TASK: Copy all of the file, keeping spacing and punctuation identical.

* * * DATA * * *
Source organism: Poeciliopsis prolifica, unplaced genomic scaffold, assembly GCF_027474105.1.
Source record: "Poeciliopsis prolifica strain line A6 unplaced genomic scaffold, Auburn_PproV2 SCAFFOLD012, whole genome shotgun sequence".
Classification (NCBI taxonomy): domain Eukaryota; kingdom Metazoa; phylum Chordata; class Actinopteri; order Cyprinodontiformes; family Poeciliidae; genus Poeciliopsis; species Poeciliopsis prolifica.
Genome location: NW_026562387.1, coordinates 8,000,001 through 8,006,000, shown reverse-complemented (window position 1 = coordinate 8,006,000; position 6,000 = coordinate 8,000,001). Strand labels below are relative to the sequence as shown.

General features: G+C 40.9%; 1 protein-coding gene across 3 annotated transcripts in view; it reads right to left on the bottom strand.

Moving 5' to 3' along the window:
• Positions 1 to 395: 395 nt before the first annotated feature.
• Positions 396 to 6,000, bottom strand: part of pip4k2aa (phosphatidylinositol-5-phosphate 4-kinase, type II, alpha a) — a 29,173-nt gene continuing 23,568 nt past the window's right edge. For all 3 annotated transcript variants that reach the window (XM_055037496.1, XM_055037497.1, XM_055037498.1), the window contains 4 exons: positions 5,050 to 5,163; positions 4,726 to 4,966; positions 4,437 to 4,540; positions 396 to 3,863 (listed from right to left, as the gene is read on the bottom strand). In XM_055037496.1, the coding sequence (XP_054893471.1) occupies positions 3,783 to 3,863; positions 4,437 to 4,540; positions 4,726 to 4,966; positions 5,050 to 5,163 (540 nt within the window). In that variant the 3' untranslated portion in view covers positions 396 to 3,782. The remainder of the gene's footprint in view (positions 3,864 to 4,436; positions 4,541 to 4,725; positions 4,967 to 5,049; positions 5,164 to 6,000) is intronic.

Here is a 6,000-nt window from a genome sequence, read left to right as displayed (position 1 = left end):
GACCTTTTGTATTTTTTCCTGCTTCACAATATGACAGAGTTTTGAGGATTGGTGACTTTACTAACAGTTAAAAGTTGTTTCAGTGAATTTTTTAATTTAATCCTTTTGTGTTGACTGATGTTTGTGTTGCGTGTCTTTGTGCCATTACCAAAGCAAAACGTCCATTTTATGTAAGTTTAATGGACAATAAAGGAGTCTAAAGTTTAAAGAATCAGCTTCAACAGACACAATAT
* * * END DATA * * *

Source organism: Poeciliopsis prolifica, unplaced genomic scaffold, assembly GCF_027474105.1.
Source record: "Poeciliopsis prolifica strain line A6 unplaced genomic scaffold, Auburn_PproV2 SCAFFOLD012, whole genome shotgun sequence".
Classification (NCBI taxonomy): domain Eukaryota; kingdom Metazoa; phylum Chordata; class Actinopteri; order Cyprinodontiformes; family Poeciliidae; genus Poeciliopsis; species Poeciliopsis prolifica.
Genome location: NW_026562387.1, coordinates 8,000,001 through 8,006,000, shown reverse-complemented (window position 1 = coordinate 8,006,000; position 6,000 = coordinate 8,000,001). Strand labels below are relative to the sequence as shown.

General features: G+C 40.9%; 1 protein-coding gene across 3 annotated transcripts in view; it reads right to left on the bottom strand.

Moving 5' to 3' along the window:
• Positions 1 to 395: 395 nt before the first annotated feature.
• Positions 396 to 6,000, bottom strand: part of pip4k2aa (phosphatidylinositol-5-phosphate 4-kinase, type II, alpha a) — a 29,173-nt gene continuing 23,568 nt past the window's right edge. For all 3 annotated transcript variants that reach the window (XM_055037496.1, XM_055037497.1, XM_055037498.1), the window contains 4 exons: positions 5,050 to 5,163; positions 4,726 to 4,966; positions 4,437 to 4,540; positions 396 to 3,863 (listed from right to left, as the gene is read on the bottom strand). In XM_055037496.1, the coding sequence (XP_054893471.1) occupies positions 3,783 to 3,863; positions 4,437 to 4,540; positions 4,726 to 4,966; positions 5,050 to 5,163 (540 nt within the window). In that variant the 3' untranslated portion in view covers positions 396 to 3,782. The remainder of the gene's footprint in view (positions 3,864 to 4,436; positions 4,541 to 4,725; positions 4,967 to 5,049; positions 5,164 to 6,000) is intronic.

Here is a 6,000-nt window from a genome sequence, read left to right as displayed (position 1 = left end):
GACCTTTTGTATTTTTTCCTGCTTCACAATATGACAGAGTTTTGAGGATTGGTGACTTTACTAACAGTTAAAAGTTGTTTCAGTGAATTTTTTAATTTAATCCTTTTGTGTTGACTGATGTTTGTGTTGCGTGTCTTTGTGCCATTACCAAAGCAAAACGTCCATTTTATGTAAGTTTAATGGACAATAAAGGAGTCTAAAGTTTAAAGAATCAGCTTCAACAGACACAATAT